Association of Teachers of Mathematics in Maine

Week 3 (January 25-31) Chapter 3 - Responding to These Changes: What to Expect and Advocate

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  • 05 Feb 2013 7:12 PM
    Reply # 1199918 on 1189563
    Katrina Hall
    First....apologies for the late response. 

    When taking a traditional calculation situation such as one which asks for the application of the distributive property and changing it to a situation where students have to think there is sense of stress with students.  I have to say that my students like to "plug and chug."  I am not sure because it is easy for them but because there is the instant gratification received when it is right.  With a problem solving type of situation or an alternative style approach, students struggle with thinking, perseverance and not knowing if the answer is right.  There is the constant question "Is this right?" This is not fault but our own.  We have created this need in students and now have the challenge in front of us.  However, every teacher needs to take on this challenge.  Can we do it?
  • 06 Feb 2013 9:22 PM
    Reply # 1201155 on 1189563
    Peggy Brown
    Glad to see  I'm not the only one having some trouble keeping up with the responses!  I am enjoying reading the book and all of your entries. 
    My 6th graders have been working on perimeter problems like this:   A square mirror has a perimeter of 8 feet. How long is each side?  and The perimeter of a bedroom door is 24 feet. The door is 9 feet tall. How wide is it?
    These are kids who struggle with both reading and math so we spent time talking about squares versus rectangles and the word rectangular.  Kids worked in pairs, or small groups to come up with a labeled sketch to represent the verbal description.  Working backwards to find the missing sides on the bedroom door is  a challenge, but we're getting better at it.  I'm going to try the 20 cm of ribbon problem tomorrow or Friday.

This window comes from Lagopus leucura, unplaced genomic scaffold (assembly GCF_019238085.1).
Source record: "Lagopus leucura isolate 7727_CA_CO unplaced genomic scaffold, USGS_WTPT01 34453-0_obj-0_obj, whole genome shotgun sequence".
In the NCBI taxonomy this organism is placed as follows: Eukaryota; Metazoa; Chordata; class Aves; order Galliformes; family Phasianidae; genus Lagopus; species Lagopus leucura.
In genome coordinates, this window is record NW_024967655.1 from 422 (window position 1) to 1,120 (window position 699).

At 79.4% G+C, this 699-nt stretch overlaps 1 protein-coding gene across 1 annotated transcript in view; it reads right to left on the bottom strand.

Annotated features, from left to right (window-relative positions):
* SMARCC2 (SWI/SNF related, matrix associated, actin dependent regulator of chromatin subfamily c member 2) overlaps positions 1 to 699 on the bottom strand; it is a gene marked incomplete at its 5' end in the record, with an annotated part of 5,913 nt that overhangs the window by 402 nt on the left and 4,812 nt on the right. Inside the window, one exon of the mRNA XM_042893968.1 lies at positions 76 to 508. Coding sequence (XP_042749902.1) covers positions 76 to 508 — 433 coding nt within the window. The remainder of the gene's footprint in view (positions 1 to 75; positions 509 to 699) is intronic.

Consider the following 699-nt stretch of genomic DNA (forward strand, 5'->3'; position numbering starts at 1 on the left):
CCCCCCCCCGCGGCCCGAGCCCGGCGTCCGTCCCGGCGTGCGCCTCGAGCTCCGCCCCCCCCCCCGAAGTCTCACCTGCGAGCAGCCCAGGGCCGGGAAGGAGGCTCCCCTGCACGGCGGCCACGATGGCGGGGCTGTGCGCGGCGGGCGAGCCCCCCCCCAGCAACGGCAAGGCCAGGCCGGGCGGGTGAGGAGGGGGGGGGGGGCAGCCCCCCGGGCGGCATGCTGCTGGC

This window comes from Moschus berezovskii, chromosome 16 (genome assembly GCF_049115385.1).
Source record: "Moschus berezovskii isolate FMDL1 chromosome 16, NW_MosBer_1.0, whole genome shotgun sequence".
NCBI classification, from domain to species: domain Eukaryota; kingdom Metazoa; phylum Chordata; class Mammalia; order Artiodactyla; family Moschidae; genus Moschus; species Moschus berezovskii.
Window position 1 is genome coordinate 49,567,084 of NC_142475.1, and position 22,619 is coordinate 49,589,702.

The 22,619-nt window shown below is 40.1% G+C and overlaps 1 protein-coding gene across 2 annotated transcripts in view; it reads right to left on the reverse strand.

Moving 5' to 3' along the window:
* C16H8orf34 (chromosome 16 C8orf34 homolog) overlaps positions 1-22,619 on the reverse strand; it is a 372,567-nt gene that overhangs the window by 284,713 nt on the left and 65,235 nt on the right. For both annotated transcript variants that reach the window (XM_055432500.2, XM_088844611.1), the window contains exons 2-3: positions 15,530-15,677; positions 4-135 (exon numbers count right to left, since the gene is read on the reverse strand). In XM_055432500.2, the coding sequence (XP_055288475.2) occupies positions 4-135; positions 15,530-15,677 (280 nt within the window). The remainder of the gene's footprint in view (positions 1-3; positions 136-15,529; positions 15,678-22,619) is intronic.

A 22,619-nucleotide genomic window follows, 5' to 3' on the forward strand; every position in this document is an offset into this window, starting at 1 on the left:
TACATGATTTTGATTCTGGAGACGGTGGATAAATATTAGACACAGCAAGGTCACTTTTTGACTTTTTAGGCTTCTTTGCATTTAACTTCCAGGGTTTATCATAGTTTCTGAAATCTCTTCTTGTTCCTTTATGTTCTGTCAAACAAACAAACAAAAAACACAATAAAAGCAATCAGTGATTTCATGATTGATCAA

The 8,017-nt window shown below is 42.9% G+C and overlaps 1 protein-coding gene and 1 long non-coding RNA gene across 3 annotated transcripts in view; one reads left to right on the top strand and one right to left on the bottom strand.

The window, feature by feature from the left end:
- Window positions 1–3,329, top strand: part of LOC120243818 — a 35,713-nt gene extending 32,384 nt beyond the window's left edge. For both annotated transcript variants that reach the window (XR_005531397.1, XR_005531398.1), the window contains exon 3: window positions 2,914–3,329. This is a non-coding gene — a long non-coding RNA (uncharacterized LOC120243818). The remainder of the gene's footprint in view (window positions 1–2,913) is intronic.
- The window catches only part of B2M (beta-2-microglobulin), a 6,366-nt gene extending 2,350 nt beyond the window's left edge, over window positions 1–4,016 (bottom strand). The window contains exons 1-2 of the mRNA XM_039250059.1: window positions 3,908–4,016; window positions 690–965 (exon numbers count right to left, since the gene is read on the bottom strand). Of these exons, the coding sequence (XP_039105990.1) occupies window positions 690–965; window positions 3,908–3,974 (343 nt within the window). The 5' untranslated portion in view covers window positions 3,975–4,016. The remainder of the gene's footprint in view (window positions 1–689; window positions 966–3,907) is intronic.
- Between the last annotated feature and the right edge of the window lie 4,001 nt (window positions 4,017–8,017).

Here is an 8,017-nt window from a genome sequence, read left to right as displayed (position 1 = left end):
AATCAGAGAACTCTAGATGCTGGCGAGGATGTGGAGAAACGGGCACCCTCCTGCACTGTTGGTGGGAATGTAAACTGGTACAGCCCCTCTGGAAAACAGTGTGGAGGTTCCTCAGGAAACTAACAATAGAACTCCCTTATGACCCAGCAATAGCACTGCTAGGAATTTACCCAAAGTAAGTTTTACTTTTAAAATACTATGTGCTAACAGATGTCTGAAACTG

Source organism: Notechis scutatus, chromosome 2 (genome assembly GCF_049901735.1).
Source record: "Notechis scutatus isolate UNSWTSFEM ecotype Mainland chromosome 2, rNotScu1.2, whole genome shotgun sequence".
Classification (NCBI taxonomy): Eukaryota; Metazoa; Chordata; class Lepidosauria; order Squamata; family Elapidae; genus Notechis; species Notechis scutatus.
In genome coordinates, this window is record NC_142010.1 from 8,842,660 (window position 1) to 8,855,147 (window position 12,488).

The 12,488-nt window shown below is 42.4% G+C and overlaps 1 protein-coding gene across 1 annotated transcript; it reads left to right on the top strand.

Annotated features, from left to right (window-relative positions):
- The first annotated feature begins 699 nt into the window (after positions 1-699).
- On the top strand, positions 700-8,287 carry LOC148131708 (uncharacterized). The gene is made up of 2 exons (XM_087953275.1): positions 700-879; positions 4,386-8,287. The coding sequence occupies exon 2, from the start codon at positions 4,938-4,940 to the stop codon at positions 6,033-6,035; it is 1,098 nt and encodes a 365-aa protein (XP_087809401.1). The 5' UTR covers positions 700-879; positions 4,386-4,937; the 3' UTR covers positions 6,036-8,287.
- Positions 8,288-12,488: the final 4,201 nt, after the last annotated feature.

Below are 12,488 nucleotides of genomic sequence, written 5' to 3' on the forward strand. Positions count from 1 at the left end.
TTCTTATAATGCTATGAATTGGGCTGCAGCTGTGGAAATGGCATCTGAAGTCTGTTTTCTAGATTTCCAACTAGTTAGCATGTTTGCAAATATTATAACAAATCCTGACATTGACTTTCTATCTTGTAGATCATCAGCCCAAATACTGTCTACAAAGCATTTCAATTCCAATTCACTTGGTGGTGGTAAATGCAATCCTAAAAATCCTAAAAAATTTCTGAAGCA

A colleague is teaching the division of fractions and the learning target requires the kids to use a visual model to represent the division of a fraction by a fraction.  She was surprised at how challenged her so called "top" kids were by this.  They wanted to use the algorithm and move on.  Showing how it works and coming up with real world examples is making them think.
  • 07 Feb 2013 7:24 PM
    Reply # 1202149 on 1189563
    Evelyn Krahn
    Sorry for the late posting.

    One of the concepts at this time of year is introducing third grade students to multiplication. Using the tradition method I would have presented an equation on the whiteboard with a word problem to go along with it and disscused as a group how to  find the solution. By using the principals of the CCSS as a guide I introduced multiplication using a would problem which included an illustration projected on the whiteboard. Tools such as tiles, graph paper, colored pencils and a ruler were provided to the students to use while working with  peer. I learned that when students are given the tools and the opportunity to work things out with their peers the joy of mathematics comes alive!

  • 10 Feb 2013 2:02 PM
    Reply # 1204095 on 1190915
    Nola Urban
    Nola Urban wrote:

    I will endeavor to “take a task or item you would typically use with your students and "take it to the alternative."  What did you learn?”


    Here is what I did with students and what we learned: